Be careful, because the first surgery should be your last. If there is a problem, or you are not happy, it is much more difficult, if not impossible, to fix afterwards.
Yoash R. Enzer, MD
Communicating with your surgeon about your desired blepharoplasty results
It sounds like you've given your surgeon some specific direction regarding your desired outcome. The key thing is that you feel that you've been heard. One good test is to see if the surgeon reiterated to you at any point the key elements you mentioned: no dramatic change, no hollowed or suprised look. You can always bring these points up again in a established consultation with the surgeon prior to surgery and see if you feel comfortable. Another important aspect to consider when thinking about upper blepharoplasty is a discussion of your brow height and brow aesthetics. That certainly influences the outcome of any upper blepharoplasty and is always part of my discussion with patients.
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How to avoid disappointing outcomes of cosmetic surgery
Communication is the key to achieving success after any cosmetic procedure. It is important to understand the goals of the procedure, reasonable expectations, risks, and recovery times. If you have an idea of what you do or do not wish to look like afterwards, use old photographs of yourself to point out the features you wish to preserve. Remember, your surgeon cannot read your mind. However, if you feel that your surgeon is not hearing what you are saying you should seek opinions from other physicians.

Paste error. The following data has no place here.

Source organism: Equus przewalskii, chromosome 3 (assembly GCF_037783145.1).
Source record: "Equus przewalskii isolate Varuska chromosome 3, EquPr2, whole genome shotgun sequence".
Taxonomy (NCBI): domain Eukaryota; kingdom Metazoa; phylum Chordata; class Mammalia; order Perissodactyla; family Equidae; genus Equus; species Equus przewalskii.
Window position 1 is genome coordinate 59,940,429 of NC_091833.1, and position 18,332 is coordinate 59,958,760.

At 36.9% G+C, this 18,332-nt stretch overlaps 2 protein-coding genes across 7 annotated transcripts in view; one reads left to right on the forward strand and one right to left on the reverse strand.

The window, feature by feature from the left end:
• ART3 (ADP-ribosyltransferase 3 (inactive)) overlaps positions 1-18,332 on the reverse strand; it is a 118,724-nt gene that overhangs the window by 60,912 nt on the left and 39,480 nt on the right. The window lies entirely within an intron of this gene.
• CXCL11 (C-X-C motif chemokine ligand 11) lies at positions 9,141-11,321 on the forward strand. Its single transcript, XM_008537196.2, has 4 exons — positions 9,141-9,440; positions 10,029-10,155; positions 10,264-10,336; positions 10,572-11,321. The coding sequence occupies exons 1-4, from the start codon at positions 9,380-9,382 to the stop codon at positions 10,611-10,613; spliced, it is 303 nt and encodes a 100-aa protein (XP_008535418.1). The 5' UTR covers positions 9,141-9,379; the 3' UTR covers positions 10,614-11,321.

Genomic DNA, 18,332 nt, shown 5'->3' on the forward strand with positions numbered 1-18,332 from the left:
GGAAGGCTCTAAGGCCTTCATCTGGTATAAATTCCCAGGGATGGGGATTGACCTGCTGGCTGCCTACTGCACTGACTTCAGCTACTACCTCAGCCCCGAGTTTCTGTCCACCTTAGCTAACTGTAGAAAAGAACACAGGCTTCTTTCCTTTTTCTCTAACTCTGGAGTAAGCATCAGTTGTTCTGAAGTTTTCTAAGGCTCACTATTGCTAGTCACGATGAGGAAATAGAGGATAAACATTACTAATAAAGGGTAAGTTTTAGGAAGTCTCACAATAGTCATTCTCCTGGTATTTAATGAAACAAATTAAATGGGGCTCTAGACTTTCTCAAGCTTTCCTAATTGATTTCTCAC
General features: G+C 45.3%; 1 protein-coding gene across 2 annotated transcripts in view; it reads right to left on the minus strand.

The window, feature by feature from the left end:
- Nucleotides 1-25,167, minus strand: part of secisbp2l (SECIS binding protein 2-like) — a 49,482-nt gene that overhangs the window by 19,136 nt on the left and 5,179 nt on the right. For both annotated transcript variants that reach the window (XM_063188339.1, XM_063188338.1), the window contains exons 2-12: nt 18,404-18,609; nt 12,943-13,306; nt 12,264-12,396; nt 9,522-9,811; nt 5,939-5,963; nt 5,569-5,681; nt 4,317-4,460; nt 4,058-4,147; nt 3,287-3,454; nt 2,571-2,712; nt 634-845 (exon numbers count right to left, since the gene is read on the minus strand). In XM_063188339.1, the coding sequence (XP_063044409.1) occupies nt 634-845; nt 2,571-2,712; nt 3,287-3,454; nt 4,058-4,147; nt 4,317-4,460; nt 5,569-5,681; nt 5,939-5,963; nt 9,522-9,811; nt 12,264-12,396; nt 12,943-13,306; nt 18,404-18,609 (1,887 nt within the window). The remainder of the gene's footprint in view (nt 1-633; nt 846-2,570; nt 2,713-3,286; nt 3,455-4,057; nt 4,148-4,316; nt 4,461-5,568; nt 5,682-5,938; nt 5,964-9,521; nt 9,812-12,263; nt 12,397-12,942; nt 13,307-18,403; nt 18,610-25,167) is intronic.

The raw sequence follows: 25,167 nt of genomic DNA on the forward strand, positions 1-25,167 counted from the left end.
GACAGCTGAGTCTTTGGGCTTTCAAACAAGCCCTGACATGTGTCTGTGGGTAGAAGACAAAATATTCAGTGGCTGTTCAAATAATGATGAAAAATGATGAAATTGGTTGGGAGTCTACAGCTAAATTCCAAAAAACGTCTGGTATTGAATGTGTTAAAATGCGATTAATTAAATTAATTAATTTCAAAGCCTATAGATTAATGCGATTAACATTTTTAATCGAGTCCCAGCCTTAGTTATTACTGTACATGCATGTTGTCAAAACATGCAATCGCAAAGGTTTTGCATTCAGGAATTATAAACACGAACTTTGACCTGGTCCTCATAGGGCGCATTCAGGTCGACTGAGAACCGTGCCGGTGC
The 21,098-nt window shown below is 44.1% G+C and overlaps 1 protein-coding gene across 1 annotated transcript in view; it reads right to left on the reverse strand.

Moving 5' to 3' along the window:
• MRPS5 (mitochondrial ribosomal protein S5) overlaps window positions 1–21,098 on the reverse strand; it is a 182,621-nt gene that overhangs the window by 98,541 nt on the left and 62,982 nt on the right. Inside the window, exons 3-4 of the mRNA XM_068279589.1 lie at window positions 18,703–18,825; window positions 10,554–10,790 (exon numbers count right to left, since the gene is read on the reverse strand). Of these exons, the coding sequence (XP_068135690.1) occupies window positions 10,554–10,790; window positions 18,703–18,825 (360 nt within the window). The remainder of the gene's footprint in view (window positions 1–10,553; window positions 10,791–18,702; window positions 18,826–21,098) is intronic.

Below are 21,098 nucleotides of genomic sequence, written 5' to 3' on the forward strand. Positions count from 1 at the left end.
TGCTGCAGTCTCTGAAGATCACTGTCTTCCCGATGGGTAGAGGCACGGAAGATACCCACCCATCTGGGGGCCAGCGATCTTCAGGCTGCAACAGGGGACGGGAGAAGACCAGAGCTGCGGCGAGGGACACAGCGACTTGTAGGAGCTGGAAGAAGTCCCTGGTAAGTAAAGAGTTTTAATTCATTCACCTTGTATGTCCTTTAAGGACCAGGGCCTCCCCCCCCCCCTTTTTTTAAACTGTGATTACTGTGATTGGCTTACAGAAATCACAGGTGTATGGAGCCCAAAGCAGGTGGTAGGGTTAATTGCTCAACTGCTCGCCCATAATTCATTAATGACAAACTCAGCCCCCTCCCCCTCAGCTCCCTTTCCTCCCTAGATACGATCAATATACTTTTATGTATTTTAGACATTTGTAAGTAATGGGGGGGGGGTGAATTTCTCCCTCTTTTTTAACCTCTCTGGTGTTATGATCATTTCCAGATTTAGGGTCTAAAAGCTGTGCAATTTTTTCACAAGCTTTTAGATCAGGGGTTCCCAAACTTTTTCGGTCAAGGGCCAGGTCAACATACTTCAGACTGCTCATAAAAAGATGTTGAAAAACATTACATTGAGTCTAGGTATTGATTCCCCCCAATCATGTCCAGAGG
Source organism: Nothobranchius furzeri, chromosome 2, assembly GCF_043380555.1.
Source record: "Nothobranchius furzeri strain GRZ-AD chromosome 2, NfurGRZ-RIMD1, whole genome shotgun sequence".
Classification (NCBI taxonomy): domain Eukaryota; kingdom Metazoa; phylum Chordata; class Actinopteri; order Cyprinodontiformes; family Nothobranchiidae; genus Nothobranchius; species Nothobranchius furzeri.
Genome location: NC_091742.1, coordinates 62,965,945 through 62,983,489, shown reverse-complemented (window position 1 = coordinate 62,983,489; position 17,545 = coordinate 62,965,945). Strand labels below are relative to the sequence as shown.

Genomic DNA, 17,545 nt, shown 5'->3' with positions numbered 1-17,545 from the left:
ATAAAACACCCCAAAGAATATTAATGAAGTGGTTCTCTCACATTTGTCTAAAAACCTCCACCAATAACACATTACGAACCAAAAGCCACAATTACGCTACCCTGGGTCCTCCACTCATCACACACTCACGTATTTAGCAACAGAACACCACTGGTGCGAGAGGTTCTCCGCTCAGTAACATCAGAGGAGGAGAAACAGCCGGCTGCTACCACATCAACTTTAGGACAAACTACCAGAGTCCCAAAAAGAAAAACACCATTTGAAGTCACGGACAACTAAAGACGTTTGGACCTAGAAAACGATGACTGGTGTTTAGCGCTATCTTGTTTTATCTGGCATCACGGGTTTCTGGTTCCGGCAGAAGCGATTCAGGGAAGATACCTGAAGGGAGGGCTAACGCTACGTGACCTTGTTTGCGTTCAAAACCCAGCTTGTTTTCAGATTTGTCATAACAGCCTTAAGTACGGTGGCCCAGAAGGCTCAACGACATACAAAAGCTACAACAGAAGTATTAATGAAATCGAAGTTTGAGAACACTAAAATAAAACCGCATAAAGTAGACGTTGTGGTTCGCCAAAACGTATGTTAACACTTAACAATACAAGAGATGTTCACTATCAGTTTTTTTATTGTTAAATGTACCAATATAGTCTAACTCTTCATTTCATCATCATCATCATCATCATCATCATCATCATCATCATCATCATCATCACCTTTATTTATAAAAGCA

Talking to your surgeon
It sounds like you are doing a good job talking to your surgeon. If you have a frank discussion with them and possibly show them photos of eyelids you like, they will be able to tell you if you are a good candidate and if your expectations are reasonable.
How to avoid eyelid surprises
It is important that you feel your surgeon is on the page as you regarding the result you want. Most patients can demonstrate the desired result by pulling the brow or eyelid up or even better, bring in a picture of yourself from 20 to 30 years ago. See pictures of patients that she has done. You'll usually see a representative result. If still unsure, ask her to talk to a previous patient regarding their experience. Good luck!